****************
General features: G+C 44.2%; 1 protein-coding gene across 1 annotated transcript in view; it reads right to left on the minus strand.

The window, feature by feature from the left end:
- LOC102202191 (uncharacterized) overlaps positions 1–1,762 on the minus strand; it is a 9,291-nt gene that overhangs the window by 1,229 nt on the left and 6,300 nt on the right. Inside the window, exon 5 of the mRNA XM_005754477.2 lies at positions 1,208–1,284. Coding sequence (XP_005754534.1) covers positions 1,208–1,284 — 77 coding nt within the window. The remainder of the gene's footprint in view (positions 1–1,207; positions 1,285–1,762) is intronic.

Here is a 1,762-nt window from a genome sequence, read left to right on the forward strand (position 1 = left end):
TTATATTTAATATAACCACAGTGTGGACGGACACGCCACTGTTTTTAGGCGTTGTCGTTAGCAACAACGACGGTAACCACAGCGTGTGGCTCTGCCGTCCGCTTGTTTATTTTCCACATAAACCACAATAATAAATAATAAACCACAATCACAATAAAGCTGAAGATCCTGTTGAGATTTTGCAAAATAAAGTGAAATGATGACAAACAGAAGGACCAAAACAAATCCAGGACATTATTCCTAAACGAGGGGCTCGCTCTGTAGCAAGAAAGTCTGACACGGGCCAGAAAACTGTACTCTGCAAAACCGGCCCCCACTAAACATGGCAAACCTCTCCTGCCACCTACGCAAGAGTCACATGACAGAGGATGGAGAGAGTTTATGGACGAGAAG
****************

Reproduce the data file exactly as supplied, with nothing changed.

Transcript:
General features: G+C 44.2%; 1 protein-coding gene across 1 annotated transcript in view; it reads right to left on the minus strand.

The window, feature by feature from the left end:
- LOC102202191 (uncharacterized) overlaps positions 1–1,762 on the minus strand; it is a 9,291-nt gene that overhangs the window by 1,229 nt on the left and 6,300 nt on the right. Inside the window, exon 5 of the mRNA XM_005754477.2 lies at positions 1,208–1,284. Coding sequence (XP_005754534.1) covers positions 1,208–1,284 — 77 coding nt within the window. The remainder of the gene's footprint in view (positions 1–1,207; positions 1,285–1,762) is intronic.

Here is a 1,762-nt window from a genome sequence, read left to right on the forward strand (position 1 = left end):
TTATATTTAATATAACCACAGTGTGGACGGACACGCCACTGTTTTTAGGCGTTGTCGTTAGCAACAACGACGGTAACCACAGCGTGTGGCTCTGCCGTCCGCTTGTTTATTTTCCACATAAACCACAATAATAAATAATAAACCACAATCACAATAAAGCTGAAGATCCTGTTGAGATTTTGCAAAATAAAGTGAAATGATGACAAACAGAAGGACCAAAACAAATCCAGGACATTATTCCTAAACGAGGGGCTCGCTCTGTAGCAAGAAAGTCTGACACGGGCCAGAAAACTGTACTCTGCAAAACCGGCCCCCACTAAACATGGCAAACCTCTCCTGCCACCTACGCAAGAGTCACATGACAGAGGATGGAGAGAGTTTATGGACGAGAAG